author = "Sally Anderson and Aplin, {Robin T.} and Claridge, {Tim D W} and Theodore Goodson and Maciel, {Angela C.} and Gary Rumbles and Ryan, {John F.} and Anderson, {Harry L.}",
year = "1998",
month = "8",
day = "7",
language = "English",
pages = "2383--2397",
journal = "Journal of the Chemical Society, Perkin Transactions 1",
issn = "1470-4358",
publisher = "Chemical Society",
number = "15",

}

TY - JOUR

T1 - An approach to insulated molecular wires

T2 - Synthesis of water-soluble conjugated rotaxanes

AU - Anderson, Sally

AU - Aplin, Robin T.

AU - Claridge, Tim D W

AU - Goodson, Theodore

AU - Maciel, Angela C.

AU - Rumbles, Gary

AU - Ryan, John F.

AU - Anderson, Harry L.

PY - 1998/8/7

Y1 - 1998/8/7

N2 - Hydrophobic self-assembly has been used to direct the synthesis of conjugated [2] and [3]rotaxanes (20 and 21) in aqueous solution, by Glaser coupling a water-soluble alkyne 3 in the presence of a cyclophane 6. No rotaxanes were formed when cyclodextrins were used instead of the cyclophane. NMR and electrospray mass spectrometry were used to probe the binding properties of the stopper unit 3. NMR ring current shifts and NOEs show that the cyclophane 6 binds mainly to the terminal phenylene unit of 3. In solution cyclodextrins bind less strongly than the cyclophane, whereas in the gas-phase cyclodextrins bind more strongly. The water-soluble rotaxanes are fully characterised by electrospray mass spectrometry, NMR and UV-VIS emission/absorption. Both rotaxanes tend to fragment, by unthreading and by dumbbell-cleavage, during electrospray ionisation, particularly at high cone voltages. The insulation of the conjugated dumbbell inside the [3]rotaxane results in increased fluorescence efficiency. Time-resolved fluorescence measurements show that these rotaxanes decompose during photolysis to give products with longer fluorescence lifetimes; the rate of this photodecomposition is slower for the [3]rotaxane than for the naked dumbbell. The extension of this synthetic approach to larger polyrotaxanes was explored by coupling alkyne 3 and diethynylbenzene 2 in the presence of cyclophane 6; this gives some longer [2] and [3]rotaxanes but higher polyrotaxanes are not formed.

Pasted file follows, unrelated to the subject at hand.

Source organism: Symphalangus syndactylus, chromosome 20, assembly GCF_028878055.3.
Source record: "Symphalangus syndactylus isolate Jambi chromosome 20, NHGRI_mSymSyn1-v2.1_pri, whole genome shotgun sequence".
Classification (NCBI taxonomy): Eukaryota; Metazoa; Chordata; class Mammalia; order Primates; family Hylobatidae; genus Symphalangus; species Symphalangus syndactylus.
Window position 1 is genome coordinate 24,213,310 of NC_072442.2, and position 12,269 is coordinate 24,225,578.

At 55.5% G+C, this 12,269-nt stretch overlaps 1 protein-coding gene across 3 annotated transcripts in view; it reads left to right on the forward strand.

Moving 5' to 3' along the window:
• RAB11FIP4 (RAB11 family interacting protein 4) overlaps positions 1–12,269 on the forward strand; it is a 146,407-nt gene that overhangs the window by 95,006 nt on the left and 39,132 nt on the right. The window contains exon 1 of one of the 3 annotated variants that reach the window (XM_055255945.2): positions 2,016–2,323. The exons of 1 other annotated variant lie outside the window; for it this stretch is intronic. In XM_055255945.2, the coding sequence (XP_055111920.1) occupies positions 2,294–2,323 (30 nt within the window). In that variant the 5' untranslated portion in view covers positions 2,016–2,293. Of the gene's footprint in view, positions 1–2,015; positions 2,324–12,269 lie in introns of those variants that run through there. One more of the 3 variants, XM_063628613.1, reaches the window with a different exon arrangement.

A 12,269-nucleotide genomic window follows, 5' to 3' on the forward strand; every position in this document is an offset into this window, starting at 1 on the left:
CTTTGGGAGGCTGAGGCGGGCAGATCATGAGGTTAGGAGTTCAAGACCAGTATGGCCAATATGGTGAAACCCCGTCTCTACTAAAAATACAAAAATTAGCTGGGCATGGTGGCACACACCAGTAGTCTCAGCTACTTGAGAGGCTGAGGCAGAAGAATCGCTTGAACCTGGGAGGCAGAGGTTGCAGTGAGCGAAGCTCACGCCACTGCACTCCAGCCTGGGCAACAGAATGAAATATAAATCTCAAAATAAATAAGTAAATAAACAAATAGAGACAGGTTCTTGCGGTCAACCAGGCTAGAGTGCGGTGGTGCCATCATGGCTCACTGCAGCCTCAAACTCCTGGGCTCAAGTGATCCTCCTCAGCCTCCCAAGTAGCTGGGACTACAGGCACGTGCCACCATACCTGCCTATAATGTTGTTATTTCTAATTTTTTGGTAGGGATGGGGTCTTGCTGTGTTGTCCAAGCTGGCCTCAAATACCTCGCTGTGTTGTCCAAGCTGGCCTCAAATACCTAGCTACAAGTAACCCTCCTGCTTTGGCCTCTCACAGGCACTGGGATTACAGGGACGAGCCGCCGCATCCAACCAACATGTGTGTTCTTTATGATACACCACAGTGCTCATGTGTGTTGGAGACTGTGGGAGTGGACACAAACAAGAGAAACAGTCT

AB - Hydrophobic self-assembly has been used to direct the synthesis of conjugated [2] and [3]rotaxanes (20 and 21) in aqueous solution, by Glaser coupling a water-soluble alkyne 3 in the presence of a cyclophane 6. No rotaxanes were formed when cyclodextrins were used instead of the cyclophane. NMR and electrospray mass spectrometry were used to probe the binding properties of the stopper unit 3. NMR ring current shifts and NOEs show that the cyclophane 6 binds mainly to the terminal phenylene unit of 3. In solution cyclodextrins bind less strongly than the cyclophane, whereas in the gas-phase cyclodextrins bind more strongly. The water-soluble rotaxanes are fully characterised by electrospray mass spectrometry, NMR and UV-VIS emission/absorption. Both rotaxanes tend to fragment, by unthreading and by dumbbell-cleavage, during electrospray ionisation, particularly at high cone voltages. The insulation of the conjugated dumbbell inside the [3]rotaxane results in increased fluorescence efficiency. Time-resolved fluorescence measurements show that these rotaxanes decompose during photolysis to give products with longer fluorescence lifetimes; the rate of this photodecomposition is slower for the [3]rotaxane than for the naked dumbbell. The extension of this synthetic approach to larger polyrotaxanes was explored by coupling alkyne 3 and diethynylbenzene 2 in the presence of cyclophane 6; this gives some longer [2] and [3]rotaxanes but higher polyrotaxanes are not formed.

UR - http://www.scopus.com/inward/record.url?scp=33748733806&partnerID=8YFLogxK

UR - http://www.scopus.com/inward/citedby.url?scp=33748733806&partnerID=8YFLogxK

M3 - Article

AN - SCOPUS:33748733806

SP - 2383

EP - 2397

JO - Journal of the Chemical Society, Perkin Transactions 1

JF - Journal of the Chemical Society, Perkin Transactions 1

SN - 1470-4358

IS - 15

ER -